This tool is part of the Citrus Resource

Citrus Pests

 

Caribbean fruit fly

 

Scientific name

 

Anastrepha suspensa (Diptera: Tephritidae)

Other common names

 

caribfly, Greater Antilliean fruit fly, guava fruit fly

Similar species

 

Other species in the genus Anastrepha including the Mexican fruit fly, Anastrepha ludens.

  • Mexican fruit fly, A. ludens has a much longer ovipositor (3.35 - 4.7 mm long in A. ludens).
  • Wing band color is pale yellow in A. ludens and dark brown in A. suspensa.

Distribution

 

United States: California, Florida, and Puerto Rico.

Worldwide: Bahamas, Cuba, Dominican Republic, Haiti, Hispaniola, and Jamaica.

Native to the Caribbean islands.

Diagnostic characteristics

 
Adults
  • 6.5 mm (0.25 in). Typical size range is 1/2 to 2 times larger than a house fly.
  • Yellow-orange to brown body.
  • Two wings with marbled yellow-brown to brown markings. The second vein of the wing, known as the sub-costal vein, turns nearly 90° to the first and front vein (costal vein) of the wing but does not reach the costal vein. Also, the front vein (costal vein) has a small break in it approximately where the second vein (sub-costal) turns forward.
  • Ovipositor of the female is nearly as long as the abdomen.
  • Black spot is found on top (dorsal) side of the thorax between the rear two plates of the thorax (notum and scutellum).
Pupae
  • Elongate oval, shiny brown, hard cocoon-like structure (puparium).
  • Pupate in the soil.
Larvae
  • Three larval instars prior to pupation.
  • 9 - 13mm (0.35 - 0.51 in.).
  • Creamy white.
  • Similar in shape to a carrot.
Eggs
  • Not typically seen, laid singly under the peel of the fruit.
  • Usually two or fewer eggs are laid per fruit.

Hosts

 
Citrus hosts

Note: Two strains are reported, each with a different host range. The more common strain, known as the Key West strain, has a preferred host of guava, Psidium guajava; Surinam cherry, Eugenia uniflora; and loquat, Eriobotrya japonica. The Key West strain only attacks overripe citrus fruit. The Puerto Rican strain appears to be more problematic, attacking citrus and other tropical and sub-tropical fruits.

  • calamondin, Citrus mitis
  • common mandarins (including tangerine), Citrus reticulata
  • grapefruit, Citrus paradisi
  • king mandarin, Citrus nobilis
  • lime, Citrus aurantifolia
  • limequat, Citrus aurantifolia x Fortunella japonica
  • Rangpur lime, Citrus limona
  • sweet orange, Citrus sinensis
  • tangelo, Citrus paradisi x Citrus reticulata
  • temple orange, Citrus sinensis x Citrus reticulata
Non-citrus hosts

More than 100 host plants are recorded including:

  • avocado, Persea americana
  • guava, Psidium guajava
  • kumquat, Fortunella crassifolia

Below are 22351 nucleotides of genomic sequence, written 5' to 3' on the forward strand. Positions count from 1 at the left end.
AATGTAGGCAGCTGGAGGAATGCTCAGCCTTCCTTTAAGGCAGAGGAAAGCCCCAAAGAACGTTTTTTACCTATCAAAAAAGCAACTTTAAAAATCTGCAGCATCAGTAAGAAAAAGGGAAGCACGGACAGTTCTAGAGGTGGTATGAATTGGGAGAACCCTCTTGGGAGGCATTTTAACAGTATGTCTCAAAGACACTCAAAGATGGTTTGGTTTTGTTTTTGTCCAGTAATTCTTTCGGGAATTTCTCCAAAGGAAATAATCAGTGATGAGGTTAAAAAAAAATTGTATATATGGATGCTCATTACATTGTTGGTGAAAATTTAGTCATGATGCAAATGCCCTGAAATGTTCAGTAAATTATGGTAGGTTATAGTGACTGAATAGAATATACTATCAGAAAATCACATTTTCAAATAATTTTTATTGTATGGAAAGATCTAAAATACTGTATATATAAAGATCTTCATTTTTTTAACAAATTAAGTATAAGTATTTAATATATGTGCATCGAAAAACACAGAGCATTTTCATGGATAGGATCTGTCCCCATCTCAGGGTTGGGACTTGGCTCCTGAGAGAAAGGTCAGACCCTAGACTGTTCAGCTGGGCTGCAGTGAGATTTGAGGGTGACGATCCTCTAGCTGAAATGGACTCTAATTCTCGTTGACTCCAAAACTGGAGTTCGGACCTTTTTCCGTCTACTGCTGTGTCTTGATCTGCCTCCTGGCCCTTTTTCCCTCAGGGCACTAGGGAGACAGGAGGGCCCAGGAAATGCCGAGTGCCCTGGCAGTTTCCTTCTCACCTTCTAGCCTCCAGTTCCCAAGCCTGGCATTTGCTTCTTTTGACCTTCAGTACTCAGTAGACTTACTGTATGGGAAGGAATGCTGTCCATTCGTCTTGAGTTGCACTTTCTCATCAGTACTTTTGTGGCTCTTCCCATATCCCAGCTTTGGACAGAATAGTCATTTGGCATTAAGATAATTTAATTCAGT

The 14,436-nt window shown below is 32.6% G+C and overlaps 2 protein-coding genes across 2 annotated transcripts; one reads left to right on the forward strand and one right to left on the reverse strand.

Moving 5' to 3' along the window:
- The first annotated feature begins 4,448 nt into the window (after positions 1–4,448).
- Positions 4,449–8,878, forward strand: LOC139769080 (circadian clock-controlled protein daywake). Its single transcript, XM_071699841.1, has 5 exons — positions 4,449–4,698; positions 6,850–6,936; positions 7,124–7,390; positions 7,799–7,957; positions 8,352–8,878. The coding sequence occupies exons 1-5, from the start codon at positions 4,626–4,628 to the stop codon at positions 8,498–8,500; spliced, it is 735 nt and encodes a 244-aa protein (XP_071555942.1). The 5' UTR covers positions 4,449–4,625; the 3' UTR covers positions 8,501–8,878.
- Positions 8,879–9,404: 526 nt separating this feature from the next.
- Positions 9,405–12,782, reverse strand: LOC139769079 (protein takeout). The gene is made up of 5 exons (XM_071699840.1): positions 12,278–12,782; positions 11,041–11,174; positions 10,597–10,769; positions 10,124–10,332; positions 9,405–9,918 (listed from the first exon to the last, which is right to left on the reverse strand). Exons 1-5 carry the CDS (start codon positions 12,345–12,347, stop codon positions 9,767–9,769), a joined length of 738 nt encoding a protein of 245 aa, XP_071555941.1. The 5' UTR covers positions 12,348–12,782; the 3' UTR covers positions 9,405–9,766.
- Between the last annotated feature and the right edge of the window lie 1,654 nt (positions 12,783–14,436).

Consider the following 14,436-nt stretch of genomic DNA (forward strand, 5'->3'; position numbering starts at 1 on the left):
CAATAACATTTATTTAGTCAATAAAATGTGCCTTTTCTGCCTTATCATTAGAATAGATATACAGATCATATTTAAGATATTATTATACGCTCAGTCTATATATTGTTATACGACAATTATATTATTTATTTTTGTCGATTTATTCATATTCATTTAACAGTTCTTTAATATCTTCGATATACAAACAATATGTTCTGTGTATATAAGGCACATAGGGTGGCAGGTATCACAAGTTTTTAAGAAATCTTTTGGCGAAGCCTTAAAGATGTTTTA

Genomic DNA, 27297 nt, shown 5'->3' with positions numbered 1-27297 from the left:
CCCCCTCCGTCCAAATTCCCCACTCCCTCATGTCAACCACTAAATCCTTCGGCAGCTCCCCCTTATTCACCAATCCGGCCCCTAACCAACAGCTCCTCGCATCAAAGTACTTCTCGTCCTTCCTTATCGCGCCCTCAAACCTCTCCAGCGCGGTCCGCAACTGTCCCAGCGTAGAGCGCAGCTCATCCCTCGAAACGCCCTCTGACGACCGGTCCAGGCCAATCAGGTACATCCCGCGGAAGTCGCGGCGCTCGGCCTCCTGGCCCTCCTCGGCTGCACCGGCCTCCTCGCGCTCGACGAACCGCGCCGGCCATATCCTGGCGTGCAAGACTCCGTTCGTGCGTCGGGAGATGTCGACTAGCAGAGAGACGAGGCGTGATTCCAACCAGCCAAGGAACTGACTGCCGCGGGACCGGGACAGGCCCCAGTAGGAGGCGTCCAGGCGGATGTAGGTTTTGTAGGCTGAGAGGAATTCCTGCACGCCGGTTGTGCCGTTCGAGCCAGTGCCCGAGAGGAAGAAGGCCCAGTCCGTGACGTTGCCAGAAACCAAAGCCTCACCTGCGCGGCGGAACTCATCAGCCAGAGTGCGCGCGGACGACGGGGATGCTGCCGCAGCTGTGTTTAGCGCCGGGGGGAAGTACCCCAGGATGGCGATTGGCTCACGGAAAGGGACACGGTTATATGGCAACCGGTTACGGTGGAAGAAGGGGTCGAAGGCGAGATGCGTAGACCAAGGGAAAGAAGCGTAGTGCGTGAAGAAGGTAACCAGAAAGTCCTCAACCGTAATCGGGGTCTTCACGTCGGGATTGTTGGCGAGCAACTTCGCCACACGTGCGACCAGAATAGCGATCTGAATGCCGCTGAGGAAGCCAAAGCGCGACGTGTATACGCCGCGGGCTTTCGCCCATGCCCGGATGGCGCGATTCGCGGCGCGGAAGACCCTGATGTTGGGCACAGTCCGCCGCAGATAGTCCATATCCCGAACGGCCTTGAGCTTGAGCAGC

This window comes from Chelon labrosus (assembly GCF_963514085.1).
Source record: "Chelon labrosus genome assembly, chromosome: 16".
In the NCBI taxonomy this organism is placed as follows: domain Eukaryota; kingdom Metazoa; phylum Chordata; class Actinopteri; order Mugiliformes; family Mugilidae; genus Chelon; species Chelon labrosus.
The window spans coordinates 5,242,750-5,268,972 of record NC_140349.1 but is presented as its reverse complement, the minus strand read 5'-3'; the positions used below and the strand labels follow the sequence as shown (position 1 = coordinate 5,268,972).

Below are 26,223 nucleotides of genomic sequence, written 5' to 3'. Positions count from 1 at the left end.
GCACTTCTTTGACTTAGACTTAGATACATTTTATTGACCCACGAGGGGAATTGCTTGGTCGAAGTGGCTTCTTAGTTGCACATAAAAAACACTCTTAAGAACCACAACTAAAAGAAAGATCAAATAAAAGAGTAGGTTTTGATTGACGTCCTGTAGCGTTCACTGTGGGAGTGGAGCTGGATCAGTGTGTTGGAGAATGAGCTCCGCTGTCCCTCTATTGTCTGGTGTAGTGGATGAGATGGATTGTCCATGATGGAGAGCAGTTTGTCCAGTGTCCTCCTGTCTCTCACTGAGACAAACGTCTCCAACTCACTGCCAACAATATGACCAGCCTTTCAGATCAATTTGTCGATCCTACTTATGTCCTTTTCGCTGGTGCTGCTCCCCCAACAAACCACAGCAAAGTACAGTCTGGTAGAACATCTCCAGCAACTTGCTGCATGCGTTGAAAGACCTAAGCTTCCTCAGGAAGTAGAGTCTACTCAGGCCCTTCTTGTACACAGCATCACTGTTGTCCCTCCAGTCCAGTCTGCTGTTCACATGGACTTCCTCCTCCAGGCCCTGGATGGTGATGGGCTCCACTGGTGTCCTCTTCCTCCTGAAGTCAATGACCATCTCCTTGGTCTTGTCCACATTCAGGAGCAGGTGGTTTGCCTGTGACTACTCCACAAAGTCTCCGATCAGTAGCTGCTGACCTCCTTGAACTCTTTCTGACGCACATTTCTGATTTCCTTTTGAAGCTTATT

• kumquat (oval), Fortunella margarita
  • loquat, Eriobotrya japonica
  • mango, Mangifera indica
  • peach, Prunus persica
  • pear, Pyrus communis
  • pomegranate, Punica granatum
  • Surinam cherry, Eugenia uniflora

Host damage

 
Fruits

Larvae tunnel through fruit feeding on the pulp.

Biology

 

Females deposit 1 - 2 eggs under the fruit peel of mature or overripe fruit. Larvae hatch and tunnel within the fruit. After completing three larval instars, the larvae drop from the fruit and pupate in the soil, later emerging as adults. Life cycle can be completed in one month, allowing several generations per year.

References

 

Burk, T. 1983. Behavioral Ecology of Mating in the Caribbean fruit fly, Anastrepha suspensa (Loew) (Diptera: Tephritidae). Florida Entomologist 66(3): 330-344.

California Department of Food and Agriculture. 2010. Caribbean fruit fly Host List. (http://www.cdfa.ca.gov/phpps/PDEP/target_pest_disease_profiles/caribbean_ff_HostList.html).

Clark, R.A.,and H.V. Weems, Jr. 1989. Detection, quarantine, and eradication of fruit flies invading Florida. Proc. Florida State Hort. Soc. 102: 159-164.

(NAPIS) National Agricultural Pest Information System. Purdue University. 2012. Survey Status of Caribbean Fruit Fly - Anastepha suspensa. (http://pest.ceris.purdue.edu/pest.php?code=IOBMAUA).

Norrbom, A.L. 2000. The Diptera Site. Systematic Entomology Laboratory, ARS, USDA and Department of Entomology, NMNH, SI. Viewed online 21 February 2010 at: http://www.sel.barc.usda.gov/Diptera/tephriti/Anastrep/suspensa.htm

Steck, G.J., L.E. Carroll, H. Celedonio-Hurtado, and J. Guillen-Aquilar. 1990. Methods for identification of Anastrepha larvae (Diptera: Tephritidae), and key to 13 species. Proc. Entomol. Soc. Washington 92: 333-346.

Swanson, R.W. 1972. Host Range and Infestation by the Caribbean Fruit Fly, Anastrepha suspensa (Diptera: Tephritidae), in South Florida. Proceedings of the Florida State Horticultural Society 85: 271-274.

Triplehorn, C.A. and N.F. Johnson (eds.). 2005. Borror and Delong's Introduction to the Study of Insects. 7th edition, Thomson Brooks & Cole: Belmont, CA.

Weems H.V., J.B. Heppner, T.R. Fasulo, and J.L. Nation. 2001. Featured Creatures Fact Sheet: Caribbean fruit fly Anastrepha suspensa (Loew) (Insecta: Diptera: Tephritidae). Publication EENY 196. University of Florida. (http://entnemdept.ufl.edu/creatures/fruit/tropical/caribbean_fruit_fly.htm).

Authors

 

Weeks, J.A., K.W. Martin, A.C. Hodges, and N.C. Leppla

 

Citrus Pests
Content last updated June, 2012
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